Other additives may also be incorporated into the compositions of the present invention, for example, anti-scuffing agents; anti-foaming agents, e.g., silicone polymers; viscosity index improvers, for example, anti-scufling agents; anti-foaming agents, e.g., silicone polymers; vis cosity index improvers, for example polymeric acrylic esters, e.g., the acryloids of the or 710 class; extreme pressure additives, for example, dibenzyl disulfide; rust inhibitors, for example, sorbitan monooleate or butyl stearate; oiliness agents,.fo r example, acidless tallow, oleic acid and the like.

I claim as my invention:

1. A liquid hydrocarbon composition comprising a major amount of an oleaginous base and a minor amount sufficient to improve its properties of an oil-soluble interlinked copolymer of (A) an ester of a monohydric alcohol and an unsaturated carboxylic acid having 430 carbons atoms, (B) a monoester of a polyhydric alcohol and an unsaturated carboxylic acid and (C) a diolefinic polymerizable interlinking agent selected from the group consisting of diester of ethylene glycol and methacrylic acid, diester of a dicarboxylic acid and-vinyl alcohol, dialkenyl ether and divinyl benzene, the ratio of the number of (C) units to the total number of (A) and (B) units in the polymer being at least 1:2000 and the intrinsic viscosity of the copolymer ranging from about 0.15 to about 1.10 dl./ g.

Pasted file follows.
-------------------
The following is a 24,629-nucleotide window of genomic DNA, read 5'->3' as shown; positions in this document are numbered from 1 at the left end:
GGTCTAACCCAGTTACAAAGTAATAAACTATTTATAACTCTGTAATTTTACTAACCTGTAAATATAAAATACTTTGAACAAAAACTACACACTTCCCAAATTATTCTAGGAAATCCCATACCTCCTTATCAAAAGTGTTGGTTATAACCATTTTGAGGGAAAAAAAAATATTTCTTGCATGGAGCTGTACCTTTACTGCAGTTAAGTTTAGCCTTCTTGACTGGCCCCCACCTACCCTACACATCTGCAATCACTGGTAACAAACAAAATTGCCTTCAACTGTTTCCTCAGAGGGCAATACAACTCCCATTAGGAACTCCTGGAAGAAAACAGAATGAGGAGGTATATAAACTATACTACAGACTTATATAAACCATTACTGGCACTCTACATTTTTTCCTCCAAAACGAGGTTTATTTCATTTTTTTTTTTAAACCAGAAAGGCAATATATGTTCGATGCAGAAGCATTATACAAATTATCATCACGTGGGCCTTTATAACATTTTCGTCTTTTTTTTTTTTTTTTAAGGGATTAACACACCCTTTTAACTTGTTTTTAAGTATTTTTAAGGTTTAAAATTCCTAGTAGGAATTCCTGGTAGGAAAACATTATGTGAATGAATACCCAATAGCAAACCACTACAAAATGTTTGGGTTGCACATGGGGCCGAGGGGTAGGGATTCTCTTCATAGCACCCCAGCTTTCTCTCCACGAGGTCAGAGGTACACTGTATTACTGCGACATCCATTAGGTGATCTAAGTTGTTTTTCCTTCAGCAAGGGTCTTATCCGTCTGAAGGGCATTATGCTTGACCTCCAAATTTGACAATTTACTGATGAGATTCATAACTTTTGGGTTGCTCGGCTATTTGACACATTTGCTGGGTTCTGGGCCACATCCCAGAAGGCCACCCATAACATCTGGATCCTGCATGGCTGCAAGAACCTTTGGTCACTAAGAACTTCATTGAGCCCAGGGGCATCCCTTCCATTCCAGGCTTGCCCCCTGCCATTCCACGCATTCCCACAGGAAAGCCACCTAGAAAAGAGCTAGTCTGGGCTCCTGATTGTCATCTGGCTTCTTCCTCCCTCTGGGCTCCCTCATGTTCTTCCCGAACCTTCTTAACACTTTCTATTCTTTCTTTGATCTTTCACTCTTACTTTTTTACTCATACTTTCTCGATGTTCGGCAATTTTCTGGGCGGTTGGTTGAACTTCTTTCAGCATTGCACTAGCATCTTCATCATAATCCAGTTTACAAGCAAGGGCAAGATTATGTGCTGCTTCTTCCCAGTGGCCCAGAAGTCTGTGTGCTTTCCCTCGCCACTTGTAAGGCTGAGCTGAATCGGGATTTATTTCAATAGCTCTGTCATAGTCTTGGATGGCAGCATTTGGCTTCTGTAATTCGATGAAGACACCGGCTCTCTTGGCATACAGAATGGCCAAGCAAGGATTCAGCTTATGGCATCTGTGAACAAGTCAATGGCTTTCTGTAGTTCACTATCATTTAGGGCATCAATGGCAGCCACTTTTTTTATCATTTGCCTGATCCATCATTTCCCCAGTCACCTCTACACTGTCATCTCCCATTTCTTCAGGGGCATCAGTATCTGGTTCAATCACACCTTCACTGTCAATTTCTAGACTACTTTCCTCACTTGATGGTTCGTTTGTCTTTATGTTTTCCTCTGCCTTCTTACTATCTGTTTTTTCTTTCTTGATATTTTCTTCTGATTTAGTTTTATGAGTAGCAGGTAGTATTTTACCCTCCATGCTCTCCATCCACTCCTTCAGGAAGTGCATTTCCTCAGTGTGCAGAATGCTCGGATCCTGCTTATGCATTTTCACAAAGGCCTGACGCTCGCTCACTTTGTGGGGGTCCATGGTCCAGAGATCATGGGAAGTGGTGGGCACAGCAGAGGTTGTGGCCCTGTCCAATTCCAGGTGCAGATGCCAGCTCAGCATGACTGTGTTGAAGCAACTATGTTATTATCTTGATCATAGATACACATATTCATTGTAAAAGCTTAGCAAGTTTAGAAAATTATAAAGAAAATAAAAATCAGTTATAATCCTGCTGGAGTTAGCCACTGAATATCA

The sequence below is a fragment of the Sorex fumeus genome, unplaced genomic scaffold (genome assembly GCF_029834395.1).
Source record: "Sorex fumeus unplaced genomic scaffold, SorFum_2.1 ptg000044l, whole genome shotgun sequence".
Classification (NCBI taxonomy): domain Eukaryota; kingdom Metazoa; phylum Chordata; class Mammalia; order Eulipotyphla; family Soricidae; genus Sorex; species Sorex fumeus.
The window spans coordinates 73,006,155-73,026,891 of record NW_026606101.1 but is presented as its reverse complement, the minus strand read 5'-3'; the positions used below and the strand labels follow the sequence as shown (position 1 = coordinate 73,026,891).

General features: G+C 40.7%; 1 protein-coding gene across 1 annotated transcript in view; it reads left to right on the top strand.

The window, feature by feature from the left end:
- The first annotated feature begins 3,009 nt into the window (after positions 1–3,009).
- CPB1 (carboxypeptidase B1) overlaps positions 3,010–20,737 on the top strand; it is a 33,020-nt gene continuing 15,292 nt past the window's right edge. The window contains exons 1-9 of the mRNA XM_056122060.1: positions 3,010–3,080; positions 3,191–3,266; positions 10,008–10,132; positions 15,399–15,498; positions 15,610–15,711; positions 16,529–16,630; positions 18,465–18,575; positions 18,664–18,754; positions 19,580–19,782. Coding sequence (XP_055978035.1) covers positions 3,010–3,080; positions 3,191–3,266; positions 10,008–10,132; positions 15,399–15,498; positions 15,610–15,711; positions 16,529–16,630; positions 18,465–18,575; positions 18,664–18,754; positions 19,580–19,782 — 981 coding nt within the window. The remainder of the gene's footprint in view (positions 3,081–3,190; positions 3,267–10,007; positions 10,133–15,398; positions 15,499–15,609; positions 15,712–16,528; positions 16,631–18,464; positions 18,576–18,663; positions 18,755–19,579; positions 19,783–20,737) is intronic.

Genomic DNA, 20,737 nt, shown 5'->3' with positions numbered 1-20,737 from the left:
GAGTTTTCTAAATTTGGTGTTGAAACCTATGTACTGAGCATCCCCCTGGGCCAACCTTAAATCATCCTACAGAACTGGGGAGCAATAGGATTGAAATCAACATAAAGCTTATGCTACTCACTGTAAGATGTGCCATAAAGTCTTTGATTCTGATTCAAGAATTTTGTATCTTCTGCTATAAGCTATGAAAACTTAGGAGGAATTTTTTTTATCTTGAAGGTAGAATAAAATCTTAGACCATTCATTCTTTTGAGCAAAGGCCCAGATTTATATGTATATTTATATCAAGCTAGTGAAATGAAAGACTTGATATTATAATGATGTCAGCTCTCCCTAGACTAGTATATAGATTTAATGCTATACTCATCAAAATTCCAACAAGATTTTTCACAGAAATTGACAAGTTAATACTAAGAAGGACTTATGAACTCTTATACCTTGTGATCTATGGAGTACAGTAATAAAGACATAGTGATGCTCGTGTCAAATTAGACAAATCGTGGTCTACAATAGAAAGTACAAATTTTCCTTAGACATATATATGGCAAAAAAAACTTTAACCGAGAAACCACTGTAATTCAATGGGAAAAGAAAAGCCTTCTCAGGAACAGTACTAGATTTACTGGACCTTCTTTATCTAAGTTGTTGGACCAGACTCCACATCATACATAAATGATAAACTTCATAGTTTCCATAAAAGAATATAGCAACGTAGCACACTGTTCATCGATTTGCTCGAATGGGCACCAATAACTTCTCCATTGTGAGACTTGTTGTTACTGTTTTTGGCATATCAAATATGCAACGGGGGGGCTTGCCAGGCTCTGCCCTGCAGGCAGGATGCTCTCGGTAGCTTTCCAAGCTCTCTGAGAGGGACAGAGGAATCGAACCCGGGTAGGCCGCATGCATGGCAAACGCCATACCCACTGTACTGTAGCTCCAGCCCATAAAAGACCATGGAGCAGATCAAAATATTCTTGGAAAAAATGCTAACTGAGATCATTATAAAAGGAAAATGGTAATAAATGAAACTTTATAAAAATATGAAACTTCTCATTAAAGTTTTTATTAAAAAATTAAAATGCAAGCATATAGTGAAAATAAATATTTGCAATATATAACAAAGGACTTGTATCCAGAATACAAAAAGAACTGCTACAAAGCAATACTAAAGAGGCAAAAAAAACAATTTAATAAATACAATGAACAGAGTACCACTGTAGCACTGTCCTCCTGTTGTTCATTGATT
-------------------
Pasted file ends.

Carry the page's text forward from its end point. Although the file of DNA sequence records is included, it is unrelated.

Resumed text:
2. The composition of claim 1 wherein the liquid hydrocarbon is mineral oil, (A) is an ester of methacrylic acid, (B) is a monoester of methacrylic acid and a polyhydric alcohol, and (C) is a diolefinic polymerizable interlinking agent selected from the group consisting of diester of ethylene glycol and methacrylic acid, diester of a dicarboxylic acid and vinyl alcohol, dia'lkenyl ether and divinyl benzene, the ratio of the number of (C) units to the total number of (A) and (B) units in the polymer being from about 1: 1000 to about 1:100 respectively and the intrinsic viscosity of the copolymer ranging from abou 0.15 to about 1.10dl./g.

3. A mineral lubricating oil composition comprising a major amount of mineral lubricating oil and from about 0.1% to about of an oil-soluble copolymer of (A) C1248 alkyl methacrylate, (B) w-hydroxy C alkyl methacrylate and *(C) diester of ethylene glycol and methacrylic acid, the ratio of (C) to (A) and (B) being from about l:-1000 to about 1:"100 respectively and the in- .trinsic viscosity of the copolymer ranging from about 0.3 to about 0.8 dl./g.